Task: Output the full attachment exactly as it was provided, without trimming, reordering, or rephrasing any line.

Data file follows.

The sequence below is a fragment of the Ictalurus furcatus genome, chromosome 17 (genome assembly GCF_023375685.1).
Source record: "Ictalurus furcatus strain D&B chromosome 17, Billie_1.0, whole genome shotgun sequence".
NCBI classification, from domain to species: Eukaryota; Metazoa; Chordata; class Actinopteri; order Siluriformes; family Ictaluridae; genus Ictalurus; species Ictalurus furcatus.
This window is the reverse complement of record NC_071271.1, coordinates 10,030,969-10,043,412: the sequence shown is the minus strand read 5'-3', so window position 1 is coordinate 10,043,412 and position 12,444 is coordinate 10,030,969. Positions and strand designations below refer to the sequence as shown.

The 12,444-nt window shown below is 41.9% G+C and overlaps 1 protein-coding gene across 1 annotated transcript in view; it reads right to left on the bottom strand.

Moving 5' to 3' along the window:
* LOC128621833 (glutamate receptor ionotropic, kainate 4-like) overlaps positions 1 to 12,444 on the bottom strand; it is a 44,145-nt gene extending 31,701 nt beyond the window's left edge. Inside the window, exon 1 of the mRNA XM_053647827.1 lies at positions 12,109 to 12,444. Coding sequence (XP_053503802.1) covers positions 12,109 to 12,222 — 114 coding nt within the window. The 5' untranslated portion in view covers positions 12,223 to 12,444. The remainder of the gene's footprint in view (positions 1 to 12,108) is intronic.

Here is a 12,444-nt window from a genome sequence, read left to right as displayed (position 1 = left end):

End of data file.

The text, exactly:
The sequence below is a fragment of the Ictalurus furcatus genome, chromosome 17 (genome assembly GCF_023375685.1).
Source record: "Ictalurus furcatus strain D&B chromosome 17, Billie_1.0, whole genome shotgun sequence".
NCBI classification, from domain to species: Eukaryota; Metazoa; Chordata; class Actinopteri; order Siluriformes; family Ictaluridae; genus Ictalurus; species Ictalurus furcatus.
This window is the reverse complement of record NC_071271.1, coordinates 10,030,969-10,043,412: the sequence shown is the minus strand read 5'-3', so window position 1 is coordinate 10,043,412 and position 12,444 is coordinate 10,030,969. Positions and strand designations below refer to the sequence as shown.

The 12,444-nt window shown below is 41.9% G+C and overlaps 1 protein-coding gene across 1 annotated transcript in view; it reads right to left on the bottom strand.

Moving 5' to 3' along the window:
* LOC128621833 (glutamate receptor ionotropic, kainate 4-like) overlaps positions 1 to 12,444 on the bottom strand; it is a 44,145-nt gene extending 31,701 nt beyond the window's left edge. Inside the window, exon 1 of the mRNA XM_053647827.1 lies at positions 12,109 to 12,444. Coding sequence (XP_053503802.1) covers positions 12,109 to 12,222 — 114 coding nt within the window. The 5' untranslated portion in view covers positions 12,223 to 12,444. The remainder of the gene's footprint in view (positions 1 to 12,108) is intronic.

Here is a 12,444-nt window from a genome sequence, read left to right as displayed (position 1 = left end):